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In most of my prayer books there is a line break before למען ירבו ימיכם in the second chapter of the Shema (see also this one from Vilna or Zhytomyr):

וְהָיָ֗ה אִם־שָׁמֹ֤עַ תִּשְׁמְעוּ֙ אֶל־מִצְוֺתַ֔י אֲשֶׁ֧ר אָֽנֹכִ֛י מְצַוֶּ֥ה אֶתְכֶ֖ם הַיּ֑וֹם לְאַֽהֲבָ֞ה אֶת־יְהוָ֤ה אֱלֹֽהֵיכֶם֙ וּלְעָבְד֔וֹ בְּכָל־לְבַבְכֶ֖ם וּבְכָל־נַפְשְׁכֶֽם׃ וְנָֽתַתִּ֧י מְטַֽר־אַרְצְכֶ֛ם בְּעִתּ֖וֹ יוֹרֶ֣ה וּמַלְק֑וֹשׁ וְאָֽסַפְתָּ֣ דְגָנֶ֔ךָ וְתִֽירֹשְׁךָ֖ וְיִצְהָרֶֽךָ׃ וְנָֽתַתִּ֛י עֵ֥שֶׂב בְּשָֽׂדְךָ֖ לִבְהֶמְתֶּ֑ךָ וְאָֽכַלְתָּ֖ וְשָׂבָֽעְתָּ׃ הִשָּֽׁמְר֣וּ לָכֶ֔ם פֶּ֥ן יִפְתֶּ֖ה לְבַבְכֶ֑ם וְסַרְתֶּ֗ם וַֽעֲבַדְתֶּם֙ אֱלֹהִ֣ים אֲחֵרִ֔ים וְהִשְׁתַּֽחֲוִיתֶ֖ם לָהֶֽם׃ וְחָרָ֨ה אַף־יְהוָ֜ה בָּכֶ֗ם וְעָצַ֤ר אֶת־הַשָּׁמַ֨יִם֙ וְלֹֽא־יִהְיֶ֣ה מָטָ֔ר וְהָ֣אֲדָמָ֔ה לֹ֥א תִתֵּ֖ן אֶת־יְבוּלָ֑הּ וַֽאֲבַדְתֶּ֣ם מְהֵרָ֗ה מֵעַל֙ הָאָ֣רֶץ הַטֹּבָ֔ה אֲשֶׁ֥ר יְהוָ֖ה נֹתֵ֥ן לָכֶֽם׃ וְשַׂמְתֶּם֙ אֶת־דְּבָרַ֣י אֵ֔לֶּה עַל־לְבַבְכֶ֖ם וְעַֽל־נַפְשְׁכֶ֑ם וּקְשַׁרְתֶּ֨ם אֹתָ֤ם לְאוֹת֙ עַל־יֶדְכֶ֔ם וְהָי֥וּ לְטֽוֹטָפֹ֖ת בֵּ֥ין עֵֽינֵיכֶֽם׃ וְלִמַּדְתֶּ֥ם אֹתָ֛ם אֶת־בְּנֵיכֶ֖ם לְדַבֵּ֣ר בָּ֑ם בְּשִׁבְתְּךָ֤ בְּבֵיתֶ֨ךָ֙ וּבְלֶכְתְּךָ֣ בַדֶּ֔רֶךְ וּֽבְשָׁכְבְּךָ֖ וּבְקוּמֶֽךָ׃ וּכְתַבְתָּ֛ם עַל־מְזוּז֥וֹת בֵּיתֶ֖ךָ וּבִשְׁעָרֶֽיךָ׃

לְמַ֨עַן יִרְבּ֤וּ יְמֵיכֶם֙ וִימֵ֣י בְנֵיכֶ֔ם עַ֚ל הָֽאֲדָמָ֔ה אֲשֶׁ֨ר נִשְׁבַּ֧ע יְהוָ֛ה לַאֲבֹֽתֵיכֶ֖ם לָתֵ֣ת לָהֶ֑ם כִּימֵ֥י הַשָּׁמַ֖יִם עַל־הָאָֽרֶץ׃

Although in Emden, Heidenheim and Artscroll there isn't, and it doesn't seem to be a general minhag for Böhmen-Mähren-Ungarn countries based on this machzor from Prague. In the Torah scroll there is no line break either. Where does this minhag come from and what is its meaning?

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    Maybe because they are used to line breaks after a ובשעריך – Double AA May 17 '18 at 13:03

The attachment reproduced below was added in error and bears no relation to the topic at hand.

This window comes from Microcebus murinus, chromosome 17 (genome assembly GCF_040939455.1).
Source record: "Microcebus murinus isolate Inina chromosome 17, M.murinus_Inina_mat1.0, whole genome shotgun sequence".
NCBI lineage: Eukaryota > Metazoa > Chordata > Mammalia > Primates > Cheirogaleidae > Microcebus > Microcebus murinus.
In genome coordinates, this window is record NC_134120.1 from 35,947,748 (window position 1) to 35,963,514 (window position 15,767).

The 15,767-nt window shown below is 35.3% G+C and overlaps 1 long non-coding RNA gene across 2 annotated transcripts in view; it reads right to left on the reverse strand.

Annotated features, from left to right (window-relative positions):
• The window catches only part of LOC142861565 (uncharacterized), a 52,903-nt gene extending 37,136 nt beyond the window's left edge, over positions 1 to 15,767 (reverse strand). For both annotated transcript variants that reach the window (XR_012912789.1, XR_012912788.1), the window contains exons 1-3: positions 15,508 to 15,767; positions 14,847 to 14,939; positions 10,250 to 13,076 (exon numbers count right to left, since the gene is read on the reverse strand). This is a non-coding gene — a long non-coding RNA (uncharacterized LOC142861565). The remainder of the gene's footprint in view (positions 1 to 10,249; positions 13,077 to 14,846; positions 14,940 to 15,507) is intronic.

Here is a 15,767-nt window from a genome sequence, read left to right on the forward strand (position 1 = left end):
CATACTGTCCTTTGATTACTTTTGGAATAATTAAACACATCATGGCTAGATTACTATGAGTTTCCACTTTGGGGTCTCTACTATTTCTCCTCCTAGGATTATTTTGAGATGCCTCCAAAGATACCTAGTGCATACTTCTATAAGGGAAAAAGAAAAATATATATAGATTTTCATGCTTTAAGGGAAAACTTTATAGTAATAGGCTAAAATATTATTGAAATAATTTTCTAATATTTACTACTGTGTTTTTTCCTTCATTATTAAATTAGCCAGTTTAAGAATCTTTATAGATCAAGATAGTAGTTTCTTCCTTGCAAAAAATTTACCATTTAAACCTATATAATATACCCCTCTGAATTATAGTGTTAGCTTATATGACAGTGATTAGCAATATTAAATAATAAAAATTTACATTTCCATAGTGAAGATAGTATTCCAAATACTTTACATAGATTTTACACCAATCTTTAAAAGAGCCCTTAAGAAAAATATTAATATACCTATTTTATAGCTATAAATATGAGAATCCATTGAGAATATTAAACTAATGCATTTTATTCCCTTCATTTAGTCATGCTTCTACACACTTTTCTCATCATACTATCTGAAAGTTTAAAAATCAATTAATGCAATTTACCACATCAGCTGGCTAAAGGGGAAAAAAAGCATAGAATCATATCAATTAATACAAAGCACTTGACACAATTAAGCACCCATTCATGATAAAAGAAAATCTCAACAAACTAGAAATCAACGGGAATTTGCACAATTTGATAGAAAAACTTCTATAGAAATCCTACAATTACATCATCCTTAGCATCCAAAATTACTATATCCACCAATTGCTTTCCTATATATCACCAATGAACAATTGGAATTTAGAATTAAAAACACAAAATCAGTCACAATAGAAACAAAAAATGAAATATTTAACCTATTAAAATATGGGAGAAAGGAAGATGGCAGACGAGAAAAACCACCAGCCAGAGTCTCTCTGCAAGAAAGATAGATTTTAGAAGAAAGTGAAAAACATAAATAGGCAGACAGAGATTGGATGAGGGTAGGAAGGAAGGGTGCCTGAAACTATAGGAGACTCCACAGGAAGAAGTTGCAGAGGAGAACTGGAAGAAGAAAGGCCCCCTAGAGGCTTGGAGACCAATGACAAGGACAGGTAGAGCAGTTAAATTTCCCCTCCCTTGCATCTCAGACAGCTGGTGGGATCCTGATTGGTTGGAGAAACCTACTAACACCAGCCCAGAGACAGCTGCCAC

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The issue is discussed in detail by R' Hamburger in Volume 4 of his priceless series, Shorshei Minhag Ashkenaz, and a bit shorther, but in English in the kitzur edition. His main point is that in Ashkenaz most Jews became unfamiliar with the proper melody of Torah reading over the centuries (see Orach Chayim 61:24), so they didn't read it anymore aloud and they also finished it earlier than the rabbi. As they were waiting for the rabbi, he started to read it aloud, and he had multiple reasons to do this. First of all, on Berakhot 12b, when the reading of the last paragraph in the evening is discussed, the mishnah uses the word remind (מזכירין) instead of remember (זוכרין). So by reading out aloud the last paragraph, he could remind the congregation of the Exodus, which is a positive commandment based on Devarim 16:3:

לֹֽא־תֹאכַ֤ל עָלָיו֙ חָמֵ֔ץ שִׁבְעַ֥ת יָמִ֛ים תֹּֽאכַל־עָלָ֥יו מַצּ֖וֹת לֶ֣חֶם עֹ֑נִי כִּ֣י בְחִפָּז֗וֹן יָצָ֨אתָ֙ מֵאֶ֣רֶץ מִצְרַ֔יִם לְמַ֣עַן תִּזְכֹּ֗ר אֶת־י֤וֹם צֵֽאתְךָ֙ מֵאֶ֣רֶץ מִצְרַ֔יִם כֹּ֖ל יְמֵ֥י חַיֶּֽיךָ׃

Thou shalt eat no leavened bread with it; seven days shalt thou eat unleavened bread therewith, even the bread of affliction; for in haste didst thou come forth out of the land of Egypt; that thou mayest remember the day when thou camest forth out of the land of Egypt all the days of thy life.

The exact meaning of all the days of your life is discussed in the well known mishnah and in the Haggadah. This explains well the recital of the last paragraph, but not the verse Devarim 11:21. However, this verse is of particular importance, because if someone errs during the recital of the Shema, but remembers that he has already said it, there is no need to return to the beginning of the paragraph (Berakhot 16a). Many rabbis considered this verse suitable to bless all the Jews that made the effort to come to the synagogue, and read it aloud. (While there were others that opposed this practice, saying he shouldn't have anything else in mind when fulfilling the commandment of reciting the Shema.) I would also add that the word למען in Devarim 16:3 can allude to Devarim 11:21.

The line break can hint that from this point on the rabbi reads the verses aloud, which is recorded in multiple places, such as in Divrei Kehilot by R' Geiger:

And the rabbi (and if he is not present in the synagogue it is upon the teachers from the leaders of the community to take his place) says aloud למען ירבו until אמת with the teamim.

On p. 5 of the Sefas Yisroel siddur it is also written:

.'הרב הקורא שמע בטעמים מרים קולו מ'למען ירבו' עד 'אמת

The rabbi, who reads Shema with the teamim raises his voice from למען ירבו until אמת.

It is also mentioned in the Hungarian Jewish Encyclopedia:

The rabbi recites this part of the [second] chapter aloud.

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